The benefits of having a diverse workforce are numerous. Diverse businesses are more likely to understand the needs of a wider range of customers and clients. Plus there is evidence that that teams with a broader range of perspectives perform better. But keeping bias out of the hiring process is difficult. Even companies with the best of intentions end up hiring the same ‘type’ of person.
Removing biased hiring is the work of HR departments, but also hiring managers and anyone else who writes job postings, interviews candidates, or simply makes a referral. This is why using a specialised recruitment firm is often the best course of action. They won’t have the biases your hiring teams normally have, and can more accurately access a candidate's skills and experience, particularly in the context of the market as a whole.
Even if you do use an executive search firm, it helps to know what hiring teams can do to ensure bias doesn’t play a role in the recruitment process.
Here are our top tips.
Start at recruitment
The easiest place to remove bias from the hiring process is in recruitment. The language used job postings can, for example, discourage women and minorities from applying. This poses a real problem in sectors (such as tech) where talent is scarce to begin with.
Luckily there is now software, Textio, that analyzes the language in job postings and recommends changes if the tone is too masculine. And of course there is common sense – using words like ‘businessman’ probably isn’t going to attract a lot of women applicants.
The danger of referrals
Many companies offer a reward to employees when their referrals produce candidates who are hired. There is a certain logic to it—current employees understand what it takes to succeed at a company, and they are more likely to know about potential candidates not actively on the job market.
But employees tend to be friends with people mostly like themselves, and building a workforce based on referrals will just replicate whatever tendencies are already in place. As such there is a strong argument for removing any referral rewards your organisation currently has. The odd referral certainly won’t hurt, but an official incentivization scheme will likely produce too many like-minded candidates on a regular basis.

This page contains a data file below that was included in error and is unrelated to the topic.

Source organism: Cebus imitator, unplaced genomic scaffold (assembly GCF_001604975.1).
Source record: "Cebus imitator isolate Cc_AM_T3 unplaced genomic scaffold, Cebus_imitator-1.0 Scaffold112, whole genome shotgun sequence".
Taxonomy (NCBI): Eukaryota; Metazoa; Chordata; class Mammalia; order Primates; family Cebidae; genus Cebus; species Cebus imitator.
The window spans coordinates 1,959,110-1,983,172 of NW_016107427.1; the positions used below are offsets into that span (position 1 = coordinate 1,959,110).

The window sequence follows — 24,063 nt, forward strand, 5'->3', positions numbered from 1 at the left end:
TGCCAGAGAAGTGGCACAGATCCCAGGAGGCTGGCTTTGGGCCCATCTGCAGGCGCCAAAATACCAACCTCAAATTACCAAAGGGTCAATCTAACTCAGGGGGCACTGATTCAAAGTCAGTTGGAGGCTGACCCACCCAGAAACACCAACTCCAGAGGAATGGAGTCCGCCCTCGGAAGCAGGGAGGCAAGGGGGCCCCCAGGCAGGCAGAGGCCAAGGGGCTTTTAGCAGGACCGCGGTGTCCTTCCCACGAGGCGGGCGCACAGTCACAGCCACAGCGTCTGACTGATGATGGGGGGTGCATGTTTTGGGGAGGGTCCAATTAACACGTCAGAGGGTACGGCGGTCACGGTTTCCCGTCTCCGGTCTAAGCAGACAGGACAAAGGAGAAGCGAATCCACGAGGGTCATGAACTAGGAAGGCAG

Resumes contain a lot of useful information for employers, but also are loaded with details that can signal race, class, and gender. Even the most self-aware hiring managers can turn away qualified candidates because the applicant didn’t fit expectations. In a well-known study of the audition practices of orchestras, when women performed behind a curtain and out of sight of the judges, it increased their chances of advancing to the next round by 50%.
Names are the most obvious detail to remove. How likely are you to hire someone with the same name as your archnemesis at school? But other things, such as a candidate’s university and activities, can be revealing as well. In another study, of applicants to law firms, men who signalled they were from wealthy backgrounds (listing polo and classical music among their hobbies) were 16 times more likely to get an interview than those that signalled a working-class background.
So as your organisation evaluates its hiring practices, it is a good idea to remember that diversity isn’t a box to check for government guidelines. It is a way to bring a wide range of ideas and qualified perspectives to the table, all with the common purpose of growing your business.
Malcom Forbes said it nicely, “Diversity: the art of independently thinking together.”
About Oliver Parks
Oliver Parks Consulting offers search-based recruitment solutions to the technology sector, specialising in the ERP, CRM, CMS, ECM, BI and Open Source Technology spaces. The firm’s multilingual consultants operate in narrowly-defined niche market segments, enabling them to gain extensive knowledge of the people and companies operating in each technology. Oliver Parks has a proven track-record with more than 100,000 candidates worldwide and more than 300 clients globally.